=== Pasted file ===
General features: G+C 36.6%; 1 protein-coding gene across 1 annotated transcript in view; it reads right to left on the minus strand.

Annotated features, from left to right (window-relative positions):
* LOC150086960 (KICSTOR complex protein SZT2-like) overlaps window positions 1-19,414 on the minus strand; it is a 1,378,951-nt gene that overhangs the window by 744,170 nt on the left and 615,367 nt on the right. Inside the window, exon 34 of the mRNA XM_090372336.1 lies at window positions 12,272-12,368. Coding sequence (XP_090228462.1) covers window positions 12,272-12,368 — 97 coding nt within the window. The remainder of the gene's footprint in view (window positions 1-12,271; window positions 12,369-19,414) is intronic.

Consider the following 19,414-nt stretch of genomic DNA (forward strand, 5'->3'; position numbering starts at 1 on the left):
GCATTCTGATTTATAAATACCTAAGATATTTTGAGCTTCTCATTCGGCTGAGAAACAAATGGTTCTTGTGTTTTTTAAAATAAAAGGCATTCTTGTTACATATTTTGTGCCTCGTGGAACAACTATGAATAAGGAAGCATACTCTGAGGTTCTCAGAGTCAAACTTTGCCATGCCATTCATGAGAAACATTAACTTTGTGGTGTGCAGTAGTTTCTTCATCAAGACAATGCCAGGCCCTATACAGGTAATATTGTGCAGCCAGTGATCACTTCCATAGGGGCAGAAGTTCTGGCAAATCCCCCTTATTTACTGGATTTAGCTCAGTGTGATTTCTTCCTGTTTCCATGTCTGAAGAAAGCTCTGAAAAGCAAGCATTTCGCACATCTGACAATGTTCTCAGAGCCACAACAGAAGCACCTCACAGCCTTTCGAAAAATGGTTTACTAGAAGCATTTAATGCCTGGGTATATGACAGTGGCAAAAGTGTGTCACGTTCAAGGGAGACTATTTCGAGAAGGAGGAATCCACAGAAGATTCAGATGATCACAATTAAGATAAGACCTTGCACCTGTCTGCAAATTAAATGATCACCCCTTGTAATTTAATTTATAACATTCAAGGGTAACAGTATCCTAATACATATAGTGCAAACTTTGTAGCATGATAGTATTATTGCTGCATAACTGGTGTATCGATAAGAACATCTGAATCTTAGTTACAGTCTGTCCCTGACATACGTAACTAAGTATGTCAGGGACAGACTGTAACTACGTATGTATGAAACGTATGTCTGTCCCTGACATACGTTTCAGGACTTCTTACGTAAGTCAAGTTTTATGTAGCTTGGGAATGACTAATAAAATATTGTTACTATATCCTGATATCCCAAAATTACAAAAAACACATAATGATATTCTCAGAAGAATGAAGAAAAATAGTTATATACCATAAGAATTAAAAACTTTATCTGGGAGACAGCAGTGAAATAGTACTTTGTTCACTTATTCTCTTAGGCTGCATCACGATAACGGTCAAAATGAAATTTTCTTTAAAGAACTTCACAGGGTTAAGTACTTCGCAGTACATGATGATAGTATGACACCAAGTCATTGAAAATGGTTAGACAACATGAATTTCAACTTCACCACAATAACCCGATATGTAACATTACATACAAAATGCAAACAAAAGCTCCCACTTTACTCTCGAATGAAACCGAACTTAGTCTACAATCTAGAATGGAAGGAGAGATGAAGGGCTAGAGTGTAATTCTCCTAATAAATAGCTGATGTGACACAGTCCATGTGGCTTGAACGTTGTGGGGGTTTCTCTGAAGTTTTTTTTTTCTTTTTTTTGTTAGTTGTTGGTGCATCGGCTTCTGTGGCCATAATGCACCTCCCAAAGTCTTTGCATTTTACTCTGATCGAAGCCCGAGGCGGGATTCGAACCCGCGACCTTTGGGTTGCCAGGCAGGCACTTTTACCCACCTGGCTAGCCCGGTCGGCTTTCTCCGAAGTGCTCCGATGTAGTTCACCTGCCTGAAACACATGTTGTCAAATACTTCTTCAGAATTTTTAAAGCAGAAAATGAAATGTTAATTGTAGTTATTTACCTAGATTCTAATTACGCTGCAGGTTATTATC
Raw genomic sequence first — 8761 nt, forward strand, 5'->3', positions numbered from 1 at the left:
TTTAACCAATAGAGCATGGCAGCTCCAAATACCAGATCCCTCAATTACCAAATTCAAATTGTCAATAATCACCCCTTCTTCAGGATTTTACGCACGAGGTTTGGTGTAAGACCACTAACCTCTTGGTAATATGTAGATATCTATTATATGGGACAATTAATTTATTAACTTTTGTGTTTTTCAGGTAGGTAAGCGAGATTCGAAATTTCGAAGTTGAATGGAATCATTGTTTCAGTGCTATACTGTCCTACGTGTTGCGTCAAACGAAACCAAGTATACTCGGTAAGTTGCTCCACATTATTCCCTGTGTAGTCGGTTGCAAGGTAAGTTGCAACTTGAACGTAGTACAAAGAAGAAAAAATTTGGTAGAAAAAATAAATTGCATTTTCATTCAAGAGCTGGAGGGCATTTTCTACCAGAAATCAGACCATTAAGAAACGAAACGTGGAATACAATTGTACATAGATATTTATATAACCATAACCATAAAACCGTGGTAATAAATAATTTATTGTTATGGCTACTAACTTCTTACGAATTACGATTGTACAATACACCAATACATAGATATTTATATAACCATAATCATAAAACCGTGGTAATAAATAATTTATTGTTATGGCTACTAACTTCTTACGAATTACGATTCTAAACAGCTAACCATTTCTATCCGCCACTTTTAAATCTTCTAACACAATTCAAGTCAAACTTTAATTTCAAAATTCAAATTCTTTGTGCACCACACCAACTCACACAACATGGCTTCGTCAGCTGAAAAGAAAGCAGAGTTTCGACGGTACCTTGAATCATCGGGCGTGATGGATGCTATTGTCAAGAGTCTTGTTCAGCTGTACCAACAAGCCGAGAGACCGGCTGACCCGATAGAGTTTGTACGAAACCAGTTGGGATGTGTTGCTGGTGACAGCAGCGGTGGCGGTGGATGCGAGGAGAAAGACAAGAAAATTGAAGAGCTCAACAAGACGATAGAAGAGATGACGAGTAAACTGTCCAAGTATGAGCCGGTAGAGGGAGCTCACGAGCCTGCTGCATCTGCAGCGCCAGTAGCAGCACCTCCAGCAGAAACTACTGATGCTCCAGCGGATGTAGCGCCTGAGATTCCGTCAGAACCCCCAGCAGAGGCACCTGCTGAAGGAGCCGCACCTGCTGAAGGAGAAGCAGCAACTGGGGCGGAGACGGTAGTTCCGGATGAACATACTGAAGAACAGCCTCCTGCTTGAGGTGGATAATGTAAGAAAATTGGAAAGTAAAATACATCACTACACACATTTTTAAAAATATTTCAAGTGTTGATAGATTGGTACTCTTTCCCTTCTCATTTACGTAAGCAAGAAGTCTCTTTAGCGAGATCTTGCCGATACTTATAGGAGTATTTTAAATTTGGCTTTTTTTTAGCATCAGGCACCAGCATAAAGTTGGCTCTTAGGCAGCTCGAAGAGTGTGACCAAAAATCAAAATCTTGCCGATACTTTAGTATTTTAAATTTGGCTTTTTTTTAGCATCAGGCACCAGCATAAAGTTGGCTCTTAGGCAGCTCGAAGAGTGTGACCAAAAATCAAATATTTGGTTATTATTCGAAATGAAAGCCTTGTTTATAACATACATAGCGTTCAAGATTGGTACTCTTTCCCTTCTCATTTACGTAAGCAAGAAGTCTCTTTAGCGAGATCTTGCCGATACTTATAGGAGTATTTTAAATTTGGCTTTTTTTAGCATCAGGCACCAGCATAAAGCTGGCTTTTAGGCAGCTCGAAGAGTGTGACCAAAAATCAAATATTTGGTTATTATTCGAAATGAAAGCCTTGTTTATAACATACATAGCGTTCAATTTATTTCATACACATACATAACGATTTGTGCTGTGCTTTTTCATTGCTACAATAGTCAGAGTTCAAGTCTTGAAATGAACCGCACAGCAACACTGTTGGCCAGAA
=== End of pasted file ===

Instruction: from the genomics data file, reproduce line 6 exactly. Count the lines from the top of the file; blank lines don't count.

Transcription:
Raw genomic sequence first — 8761 nt, forward strand, 5'->3', positions numbered from 1 at the left: